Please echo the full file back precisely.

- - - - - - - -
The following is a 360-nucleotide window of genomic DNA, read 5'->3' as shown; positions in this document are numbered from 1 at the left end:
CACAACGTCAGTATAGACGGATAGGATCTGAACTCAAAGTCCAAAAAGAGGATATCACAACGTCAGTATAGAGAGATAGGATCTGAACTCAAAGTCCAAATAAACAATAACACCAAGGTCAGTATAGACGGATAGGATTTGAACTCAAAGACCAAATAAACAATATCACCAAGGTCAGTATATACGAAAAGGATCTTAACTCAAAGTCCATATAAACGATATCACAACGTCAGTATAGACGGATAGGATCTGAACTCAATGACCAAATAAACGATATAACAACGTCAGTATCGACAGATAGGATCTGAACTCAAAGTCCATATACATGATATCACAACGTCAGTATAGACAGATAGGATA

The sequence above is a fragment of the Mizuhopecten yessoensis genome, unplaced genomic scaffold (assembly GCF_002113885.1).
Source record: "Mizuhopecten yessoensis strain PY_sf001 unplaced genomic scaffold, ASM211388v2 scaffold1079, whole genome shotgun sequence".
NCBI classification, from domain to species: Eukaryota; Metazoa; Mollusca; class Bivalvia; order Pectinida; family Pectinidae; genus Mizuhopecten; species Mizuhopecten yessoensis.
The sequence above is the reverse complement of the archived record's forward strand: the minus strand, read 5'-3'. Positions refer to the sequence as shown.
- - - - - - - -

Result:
The following is a 360-nucleotide window of genomic DNA, read 5'->3' as shown; positions in this document are numbered from 1 at the left end:
CACAACGTCAGTATAGACGGATAGGATCTGAACTCAAAGTCCAAAAAGAGGATATCACAACGTCAGTATAGAGAGATAGGATCTGAACTCAAAGTCCAAATAAACAATAACACCAAGGTCAGTATAGACGGATAGGATTTGAACTCAAAGACCAAATAAACAATATCACCAAGGTCAGTATATACGAAAAGGATCTTAACTCAAAGTCCATATAAACGATATCACAACGTCAGTATAGACGGATAGGATCTGAACTCAATGACCAAATAAACGATATAACAACGTCAGTATCGACAGATAGGATCTGAACTCAAAGTCCATATACATGATATCACAACGTCAGTATAGACAGATAGGATA

The sequence above is a fragment of the Mizuhopecten yessoensis genome, unplaced genomic scaffold (assembly GCF_002113885.1).
Source record: "Mizuhopecten yessoensis strain PY_sf001 unplaced genomic scaffold, ASM211388v2 scaffold1079, whole genome shotgun sequence".
NCBI classification, from domain to species: Eukaryota; Metazoa; Mollusca; class Bivalvia; order Pectinida; family Pectinidae; genus Mizuhopecten; species Mizuhopecten yessoensis.
The sequence above is the reverse complement of the archived record's forward strand: the minus strand, read 5'-3'. Positions refer to the sequence as shown.